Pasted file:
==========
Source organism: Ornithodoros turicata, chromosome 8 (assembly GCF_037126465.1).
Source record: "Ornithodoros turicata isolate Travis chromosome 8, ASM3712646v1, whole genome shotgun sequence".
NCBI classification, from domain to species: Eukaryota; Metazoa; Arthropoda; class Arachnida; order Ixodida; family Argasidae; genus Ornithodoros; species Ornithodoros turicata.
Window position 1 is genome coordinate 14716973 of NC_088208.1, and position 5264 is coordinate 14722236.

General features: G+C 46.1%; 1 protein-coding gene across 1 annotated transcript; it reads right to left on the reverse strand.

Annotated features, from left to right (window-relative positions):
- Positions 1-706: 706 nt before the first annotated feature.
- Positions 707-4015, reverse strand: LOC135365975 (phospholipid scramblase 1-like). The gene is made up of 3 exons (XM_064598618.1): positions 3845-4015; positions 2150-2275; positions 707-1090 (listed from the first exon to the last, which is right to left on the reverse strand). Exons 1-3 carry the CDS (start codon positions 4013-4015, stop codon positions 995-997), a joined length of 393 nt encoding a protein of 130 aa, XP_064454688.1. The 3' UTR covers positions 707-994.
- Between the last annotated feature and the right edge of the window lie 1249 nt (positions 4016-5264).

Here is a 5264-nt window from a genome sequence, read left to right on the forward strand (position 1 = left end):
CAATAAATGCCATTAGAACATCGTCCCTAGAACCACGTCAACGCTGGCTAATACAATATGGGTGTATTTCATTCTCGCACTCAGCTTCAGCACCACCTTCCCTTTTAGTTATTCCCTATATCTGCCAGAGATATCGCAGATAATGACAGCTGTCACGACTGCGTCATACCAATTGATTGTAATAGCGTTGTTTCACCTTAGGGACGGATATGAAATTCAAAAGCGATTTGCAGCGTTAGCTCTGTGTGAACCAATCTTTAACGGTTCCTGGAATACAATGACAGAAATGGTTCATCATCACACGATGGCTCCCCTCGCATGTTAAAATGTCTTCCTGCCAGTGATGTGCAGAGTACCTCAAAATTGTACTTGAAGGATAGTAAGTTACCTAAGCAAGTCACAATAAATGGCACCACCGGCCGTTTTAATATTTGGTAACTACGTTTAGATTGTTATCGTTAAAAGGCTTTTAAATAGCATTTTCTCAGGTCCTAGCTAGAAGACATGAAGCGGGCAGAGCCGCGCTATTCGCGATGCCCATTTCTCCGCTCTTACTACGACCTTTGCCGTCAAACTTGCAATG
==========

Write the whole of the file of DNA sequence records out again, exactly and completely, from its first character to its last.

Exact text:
Source organism: Ornithodoros turicata, chromosome 8 (assembly GCF_037126465.1).
Source record: "Ornithodoros turicata isolate Travis chromosome 8, ASM3712646v1, whole genome shotgun sequence".
NCBI classification, from domain to species: Eukaryota; Metazoa; Arthropoda; class Arachnida; order Ixodida; family Argasidae; genus Ornithodoros; species Ornithodoros turicata.
Window position 1 is genome coordinate 14716973 of NC_088208.1, and position 5264 is coordinate 14722236.

General features: G+C 46.1%; 1 protein-coding gene across 1 annotated transcript; it reads right to left on the reverse strand.

Annotated features, from left to right (window-relative positions):
- Positions 1-706: 706 nt before the first annotated feature.
- Positions 707-4015, reverse strand: LOC135365975 (phospholipid scramblase 1-like). The gene is made up of 3 exons (XM_064598618.1): positions 3845-4015; positions 2150-2275; positions 707-1090 (listed from the first exon to the last, which is right to left on the reverse strand). Exons 1-3 carry the CDS (start codon positions 4013-4015, stop codon positions 995-997), a joined length of 393 nt encoding a protein of 130 aa, XP_064454688.1. The 3' UTR covers positions 707-994.
- Between the last annotated feature and the right edge of the window lie 1249 nt (positions 4016-5264).

Here is a 5264-nt window from a genome sequence, read left to right on the forward strand (position 1 = left end):
CAATAAATGCCATTAGAACATCGTCCCTAGAACCACGTCAACGCTGGCTAATACAATATGGGTGTATTTCATTCTCGCACTCAGCTTCAGCACCACCTTCCCTTTTAGTTATTCCCTATATCTGCCAGAGATATCGCAGATAATGACAGCTGTCACGACTGCGTCATACCAATTGATTGTAATAGCGTTGTTTCACCTTAGGGACGGATATGAAATTCAAAAGCGATTTGCAGCGTTAGCTCTGTGTGAACCAATCTTTAACGGTTCCTGGAATACAATGACAGAAATGGTTCATCATCACACGATGGCTCCCCTCGCATGTTAAAATGTCTTCCTGCCAGTGATGTGCAGAGTACCTCAAAATTGTACTTGAAGGATAGTAAGTTACCTAAGCAAGTCACAATAAATGGCACCACCGGCCGTTTTAATATTTGGTAACTACGTTTAGATTGTTATCGTTAAAAGGCTTTTAAATAGCATTTTCTCAGGTCCTAGCTAGAAGACATGAAGCGGGCAGAGCCGCGCTATTCGCGATGCCCATTTCTCCGCTCTTACTACGACCTTTGCCGTCAAACTTGCAATG